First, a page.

Didja brings its streaming local TV app to Apple TV, Roku and Fire TV

TV antenna
Didja's LocalBTV provides streaming access to local broadcast channels without the need for an antenna. (Pixabay)

Didja announced the expansion of its live broadcast TV streaming app, LocalBTV, to streaming devices Apple TV, Roku and Amazon Fire TV.

The Apple TV and Fire TV versions are available now and the Roku version is coming soon.

As of now, LocalBTV is only available as a pilot service in the Los Angeles and Orange County area (SoCalBTV), the San Francisco Area (BayAreaBTV) and the Phoenix area (PhoenixBTV). The service provides a lineup of 30 to 40 channels of local broadcast TV that can be accessed on smartphones, PCs and connected TVs for free.

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Through LocalBTV, Didja says broadcast channels can expand availability of their programming to anywhere in their television market. The company also says stations can get increased viewership and will reach younger viewers.

"Didja allows us to stream to devices in an app that contains other local channels. This makes LocalBTV more valuable to the viewer than a single-source app," said Lynn Londen, owner of Phoenix independent station KAZT, in a statement. "I love seeing people's enthusiasm when I show them our channels on my phone, and we are looking forward to reaching even more viewers via streaming TV apps."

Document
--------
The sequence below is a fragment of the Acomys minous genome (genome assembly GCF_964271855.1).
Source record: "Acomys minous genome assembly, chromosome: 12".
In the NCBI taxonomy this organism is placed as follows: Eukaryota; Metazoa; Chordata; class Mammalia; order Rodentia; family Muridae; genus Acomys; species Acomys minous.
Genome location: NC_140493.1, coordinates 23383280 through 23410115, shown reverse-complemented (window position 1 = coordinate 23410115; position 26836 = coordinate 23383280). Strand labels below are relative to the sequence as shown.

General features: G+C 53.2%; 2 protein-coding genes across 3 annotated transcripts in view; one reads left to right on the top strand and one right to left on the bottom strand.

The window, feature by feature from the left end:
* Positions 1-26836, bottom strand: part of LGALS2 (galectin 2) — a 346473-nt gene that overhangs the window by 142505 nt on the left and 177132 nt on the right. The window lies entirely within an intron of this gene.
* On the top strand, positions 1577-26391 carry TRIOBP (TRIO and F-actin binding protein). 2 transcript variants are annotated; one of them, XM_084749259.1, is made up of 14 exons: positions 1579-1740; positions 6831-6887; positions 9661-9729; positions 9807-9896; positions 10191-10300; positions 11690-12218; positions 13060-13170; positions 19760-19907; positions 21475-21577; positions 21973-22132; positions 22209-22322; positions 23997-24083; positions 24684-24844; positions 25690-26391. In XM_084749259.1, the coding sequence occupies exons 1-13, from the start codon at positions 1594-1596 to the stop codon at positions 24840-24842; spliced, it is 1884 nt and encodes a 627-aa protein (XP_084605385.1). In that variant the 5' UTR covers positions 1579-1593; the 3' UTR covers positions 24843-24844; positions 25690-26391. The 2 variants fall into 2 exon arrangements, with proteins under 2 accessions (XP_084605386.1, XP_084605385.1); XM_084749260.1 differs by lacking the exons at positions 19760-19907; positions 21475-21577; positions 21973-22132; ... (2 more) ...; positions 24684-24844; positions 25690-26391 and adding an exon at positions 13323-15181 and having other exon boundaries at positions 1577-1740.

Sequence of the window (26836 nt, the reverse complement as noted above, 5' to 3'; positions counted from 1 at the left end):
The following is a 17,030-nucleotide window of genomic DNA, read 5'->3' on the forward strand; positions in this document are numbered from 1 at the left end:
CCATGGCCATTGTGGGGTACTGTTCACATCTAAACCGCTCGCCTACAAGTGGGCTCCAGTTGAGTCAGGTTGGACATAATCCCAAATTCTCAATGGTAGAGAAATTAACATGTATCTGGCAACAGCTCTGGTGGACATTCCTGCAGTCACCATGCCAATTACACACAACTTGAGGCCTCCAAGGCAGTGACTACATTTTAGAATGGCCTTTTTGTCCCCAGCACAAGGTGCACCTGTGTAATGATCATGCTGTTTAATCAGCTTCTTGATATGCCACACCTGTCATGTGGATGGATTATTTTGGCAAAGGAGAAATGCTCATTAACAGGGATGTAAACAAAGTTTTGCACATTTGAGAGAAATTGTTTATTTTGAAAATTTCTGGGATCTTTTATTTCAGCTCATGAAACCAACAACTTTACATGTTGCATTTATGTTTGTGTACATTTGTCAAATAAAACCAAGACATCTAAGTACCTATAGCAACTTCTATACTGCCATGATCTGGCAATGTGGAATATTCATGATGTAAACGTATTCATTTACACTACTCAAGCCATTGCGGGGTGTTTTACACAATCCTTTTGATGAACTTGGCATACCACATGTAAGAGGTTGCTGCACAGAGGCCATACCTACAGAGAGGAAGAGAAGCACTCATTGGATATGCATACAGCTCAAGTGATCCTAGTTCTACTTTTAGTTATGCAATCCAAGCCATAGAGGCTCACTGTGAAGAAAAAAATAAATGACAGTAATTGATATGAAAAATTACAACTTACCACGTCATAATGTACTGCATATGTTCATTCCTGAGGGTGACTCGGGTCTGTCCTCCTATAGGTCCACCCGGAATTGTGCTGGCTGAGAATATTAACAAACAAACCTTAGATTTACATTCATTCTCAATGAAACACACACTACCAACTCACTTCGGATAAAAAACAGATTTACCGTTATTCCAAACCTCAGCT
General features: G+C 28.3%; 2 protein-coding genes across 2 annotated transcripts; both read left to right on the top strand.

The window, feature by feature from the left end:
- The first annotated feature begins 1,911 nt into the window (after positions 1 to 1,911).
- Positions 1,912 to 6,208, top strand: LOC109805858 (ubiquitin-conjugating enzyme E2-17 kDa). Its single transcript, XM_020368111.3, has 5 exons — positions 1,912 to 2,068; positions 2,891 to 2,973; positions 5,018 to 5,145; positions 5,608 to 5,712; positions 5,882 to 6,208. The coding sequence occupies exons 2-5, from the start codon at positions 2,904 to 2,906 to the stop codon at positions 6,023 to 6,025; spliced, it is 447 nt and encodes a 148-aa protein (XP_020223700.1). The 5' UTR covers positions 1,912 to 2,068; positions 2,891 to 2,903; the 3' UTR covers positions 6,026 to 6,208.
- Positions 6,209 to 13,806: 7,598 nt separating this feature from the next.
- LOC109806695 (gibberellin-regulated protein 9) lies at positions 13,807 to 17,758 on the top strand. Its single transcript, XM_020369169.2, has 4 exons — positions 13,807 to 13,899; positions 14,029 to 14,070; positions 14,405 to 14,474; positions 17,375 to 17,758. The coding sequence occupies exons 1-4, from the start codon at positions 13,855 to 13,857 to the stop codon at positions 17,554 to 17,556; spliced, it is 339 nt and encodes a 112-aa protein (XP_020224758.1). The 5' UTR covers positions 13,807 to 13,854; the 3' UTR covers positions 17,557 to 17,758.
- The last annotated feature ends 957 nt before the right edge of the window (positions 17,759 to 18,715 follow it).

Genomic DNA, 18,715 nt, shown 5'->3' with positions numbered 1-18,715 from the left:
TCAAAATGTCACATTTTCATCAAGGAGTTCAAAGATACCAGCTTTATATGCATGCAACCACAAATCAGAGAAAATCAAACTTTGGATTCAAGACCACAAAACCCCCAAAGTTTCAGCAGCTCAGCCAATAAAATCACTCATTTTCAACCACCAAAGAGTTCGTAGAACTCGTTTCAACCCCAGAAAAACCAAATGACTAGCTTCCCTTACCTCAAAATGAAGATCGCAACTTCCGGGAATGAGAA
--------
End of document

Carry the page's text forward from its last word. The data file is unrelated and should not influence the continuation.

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Didja says approximately 10 million homes have no convenient way to watch local broadcast TV, meaning they have neither a traditional cable bundle nor an antenna.

"This expansion to Apple TV, Roku and Fire TV will allow viewers to watch our broadcast partners' local channels on connected TVs, which is where more and more TV viewing is taking place," said Didja CEO Jim Long in a statement. "It's the next logical step as we pursue our mission to help local broadcasters serve their communities, even while TV viewing moves to screens of all sizes."

Last year, Didja said it hoped to have its service in 40 markets by 2020. But reaching that goal depends on if and when it can reach agreements with broadcasters for mobile streaming rights.

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